The new, more-contagious UK COVID-19 strain is officially in the US
Though there’s no reason to panic.
Colorado health officials announced on Wednesday that two people are now confirmed to have the same SARS-CoV-2 variant found to be spreading in the UK. At least one of the men has no known recent travel history, and both work in the same assisted living facility (though in non-clinical roles).
Though the news broke this week, this is really just confirmation of what health experts have already suspected: that the new variant is spreading within the US. Something about this particular strain of COVID-19 seems to have enabled it to spread more quickly, and in the UK it’s become the dominant strain of SARS-CoV-2 in circulation. It doesn’t seem to be more deadly, so health officials aren’t concerned that this is something to be concerned about at this point. Viruses mutate easily. It’s to be expected that, at some point, the novel coronavirus would pick up new mutations that would allow it to become more contagious. UK officials think this variant is up to 70 percent more efficient at spreading. Rough estimates put the new R-naught number (a measure of how infectious a virus is) at around 1.5 versus the average 1.1 for other COVID variants. That means if 10 people were infected with the virus, they’d be expected to then infect 15 new people instead of 11 new people.
Many countries have imposed travel bans on anyone coming from the UK in an attempt to keep the variant out, but like many of the travel bans put in place at the beginning of the pandemic, they’re probably too late. This strain, B.1.1.7 (previously termed VUI-202012/01), was originally identified back in September and by the middle of December accounted for around 60 percent of all new cases in London. It’s unlikely that zero people with the B.1.1.7 variant traveled outside of the UK, and since it does have an edge when it comes to contagiousness, this new strain is likely to start outcompeting other varieties.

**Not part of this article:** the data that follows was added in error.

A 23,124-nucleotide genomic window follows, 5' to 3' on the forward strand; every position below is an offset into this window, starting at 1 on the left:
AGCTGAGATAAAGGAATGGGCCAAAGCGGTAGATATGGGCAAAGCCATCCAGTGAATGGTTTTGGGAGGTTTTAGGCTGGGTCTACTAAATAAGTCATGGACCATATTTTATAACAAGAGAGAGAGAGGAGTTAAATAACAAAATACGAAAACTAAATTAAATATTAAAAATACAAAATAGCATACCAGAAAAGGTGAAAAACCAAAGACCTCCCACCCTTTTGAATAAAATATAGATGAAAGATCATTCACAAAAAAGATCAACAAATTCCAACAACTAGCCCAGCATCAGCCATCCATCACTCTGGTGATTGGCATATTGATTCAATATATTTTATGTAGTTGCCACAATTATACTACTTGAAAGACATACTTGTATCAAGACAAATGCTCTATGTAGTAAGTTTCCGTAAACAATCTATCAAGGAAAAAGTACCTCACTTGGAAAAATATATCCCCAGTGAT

That makes our current vaccination efforts all the more important. So far the immunization plan in the US has been woefully inadequate. Government officials originally claimed we’d have 100 million doses available by 2021 (or, according to Operation Warp Speed, around 40 million doses), but with two days left to go in the year there are only about 11.4 million. There have also been problems with the distribution stage. Organizing distribution has largely been left up to state departments of health, which are incredibly underfunded and overburdened, and actually vaccinating individual people is the responsibility of front line public health providers who are just as, if not more so, overworked and understaffed.
So a lot of chatter happening on the slow vaccine roll out— Ashish K. Jha, MD, MPH (@ashishkjha) December 29, 2020
Personally, I'm incredibly frustrated.
Did we not know that vaccines were coming? Is vaccine administration a surprise?
Several complex issues so lets break things down a bit
Warning, this is a bit of a rant
There is hope on the horizon. The federal government just passed a bill with money earmarked for vaccine distribution, which though many months late should get things moving a bit faster. It’s going to take real commitment to vaccinate 328 million people—let’s not screw up our chance to finally end the pandemic.